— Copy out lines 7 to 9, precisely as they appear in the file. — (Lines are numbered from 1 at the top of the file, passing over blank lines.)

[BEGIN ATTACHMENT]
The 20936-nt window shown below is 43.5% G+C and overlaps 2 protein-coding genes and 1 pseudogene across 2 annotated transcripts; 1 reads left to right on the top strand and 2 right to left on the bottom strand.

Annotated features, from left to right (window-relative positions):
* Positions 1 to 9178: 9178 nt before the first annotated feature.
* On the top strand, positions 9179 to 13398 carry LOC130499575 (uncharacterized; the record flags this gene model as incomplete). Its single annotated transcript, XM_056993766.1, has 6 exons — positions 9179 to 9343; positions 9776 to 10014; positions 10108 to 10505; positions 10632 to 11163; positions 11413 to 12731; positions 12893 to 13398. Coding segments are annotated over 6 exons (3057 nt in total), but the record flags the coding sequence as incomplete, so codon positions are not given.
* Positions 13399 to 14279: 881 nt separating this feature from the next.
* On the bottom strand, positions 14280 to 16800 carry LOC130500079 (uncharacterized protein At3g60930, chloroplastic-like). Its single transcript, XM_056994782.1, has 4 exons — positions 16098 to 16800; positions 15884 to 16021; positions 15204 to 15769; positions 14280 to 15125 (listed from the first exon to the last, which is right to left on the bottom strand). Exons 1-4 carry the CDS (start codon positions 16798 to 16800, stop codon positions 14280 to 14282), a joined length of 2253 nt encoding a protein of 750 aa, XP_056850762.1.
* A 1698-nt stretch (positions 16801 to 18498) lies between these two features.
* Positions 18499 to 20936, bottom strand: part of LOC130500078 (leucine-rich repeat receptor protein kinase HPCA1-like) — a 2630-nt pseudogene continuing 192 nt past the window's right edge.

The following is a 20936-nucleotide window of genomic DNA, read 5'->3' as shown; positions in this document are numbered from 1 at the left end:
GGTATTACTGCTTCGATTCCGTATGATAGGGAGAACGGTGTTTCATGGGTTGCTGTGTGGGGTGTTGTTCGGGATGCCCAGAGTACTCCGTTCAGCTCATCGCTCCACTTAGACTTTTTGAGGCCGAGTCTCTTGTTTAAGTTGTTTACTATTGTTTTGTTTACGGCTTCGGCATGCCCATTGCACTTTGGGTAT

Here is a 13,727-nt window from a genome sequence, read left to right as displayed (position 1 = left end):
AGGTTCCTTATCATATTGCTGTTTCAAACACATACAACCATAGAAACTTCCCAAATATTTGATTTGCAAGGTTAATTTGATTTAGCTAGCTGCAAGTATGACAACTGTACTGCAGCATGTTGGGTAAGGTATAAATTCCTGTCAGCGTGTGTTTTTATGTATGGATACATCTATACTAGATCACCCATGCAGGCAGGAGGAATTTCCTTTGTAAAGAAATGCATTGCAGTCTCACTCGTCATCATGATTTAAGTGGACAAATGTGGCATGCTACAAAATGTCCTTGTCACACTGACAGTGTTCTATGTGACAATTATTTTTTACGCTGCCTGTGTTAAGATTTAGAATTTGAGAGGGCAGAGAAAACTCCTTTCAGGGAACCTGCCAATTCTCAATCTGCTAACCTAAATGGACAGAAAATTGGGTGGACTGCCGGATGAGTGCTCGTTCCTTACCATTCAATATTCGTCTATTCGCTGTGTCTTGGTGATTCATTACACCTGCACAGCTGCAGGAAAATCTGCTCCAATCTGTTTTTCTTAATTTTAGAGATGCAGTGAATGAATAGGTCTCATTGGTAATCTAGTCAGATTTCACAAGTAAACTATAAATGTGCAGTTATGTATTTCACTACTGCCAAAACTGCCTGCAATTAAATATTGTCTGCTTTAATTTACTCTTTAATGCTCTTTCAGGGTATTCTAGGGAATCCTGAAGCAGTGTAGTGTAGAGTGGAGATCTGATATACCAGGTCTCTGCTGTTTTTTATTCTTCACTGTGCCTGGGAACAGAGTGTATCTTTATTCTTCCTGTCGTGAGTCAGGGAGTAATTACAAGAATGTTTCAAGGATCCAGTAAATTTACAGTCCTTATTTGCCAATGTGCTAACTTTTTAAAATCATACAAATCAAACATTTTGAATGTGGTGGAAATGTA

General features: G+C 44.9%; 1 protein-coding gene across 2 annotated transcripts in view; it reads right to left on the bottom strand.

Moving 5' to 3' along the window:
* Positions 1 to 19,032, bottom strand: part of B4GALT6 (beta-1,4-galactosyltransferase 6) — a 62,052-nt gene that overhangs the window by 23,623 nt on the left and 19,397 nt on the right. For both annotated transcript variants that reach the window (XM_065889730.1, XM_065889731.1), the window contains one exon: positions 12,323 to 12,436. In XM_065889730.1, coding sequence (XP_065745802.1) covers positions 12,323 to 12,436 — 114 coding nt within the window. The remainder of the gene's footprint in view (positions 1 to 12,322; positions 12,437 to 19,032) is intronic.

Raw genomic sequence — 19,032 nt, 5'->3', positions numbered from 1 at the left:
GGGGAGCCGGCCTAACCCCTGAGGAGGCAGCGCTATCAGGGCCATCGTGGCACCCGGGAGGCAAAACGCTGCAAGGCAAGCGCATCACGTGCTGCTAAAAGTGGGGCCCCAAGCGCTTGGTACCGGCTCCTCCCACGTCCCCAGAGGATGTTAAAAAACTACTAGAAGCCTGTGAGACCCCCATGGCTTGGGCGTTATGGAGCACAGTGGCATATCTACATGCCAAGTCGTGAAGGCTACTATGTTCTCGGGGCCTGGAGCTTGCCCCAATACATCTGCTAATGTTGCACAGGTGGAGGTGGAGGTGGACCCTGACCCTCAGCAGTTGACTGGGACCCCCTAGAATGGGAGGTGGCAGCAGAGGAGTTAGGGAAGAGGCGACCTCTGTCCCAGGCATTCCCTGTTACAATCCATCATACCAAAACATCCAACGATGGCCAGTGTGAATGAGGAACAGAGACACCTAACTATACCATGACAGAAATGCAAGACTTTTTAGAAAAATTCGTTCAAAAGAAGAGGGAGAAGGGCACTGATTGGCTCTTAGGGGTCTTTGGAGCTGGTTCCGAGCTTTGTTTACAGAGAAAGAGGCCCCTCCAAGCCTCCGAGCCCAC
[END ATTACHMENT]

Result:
* A 1698-nt stretch (positions 16801 to 18498) lies between these two features.
* Positions 18499 to 20936, bottom strand: part of LOC130500078 (leucine-rich repeat receptor protein kinase HPCA1-like) — a 2630-nt pseudogene continuing 192 nt past the window's right edge.

The following is a 20936-nucleotide window of genomic DNA, read 5'->3' as shown; positions in this document are numbered from 1 at the left end: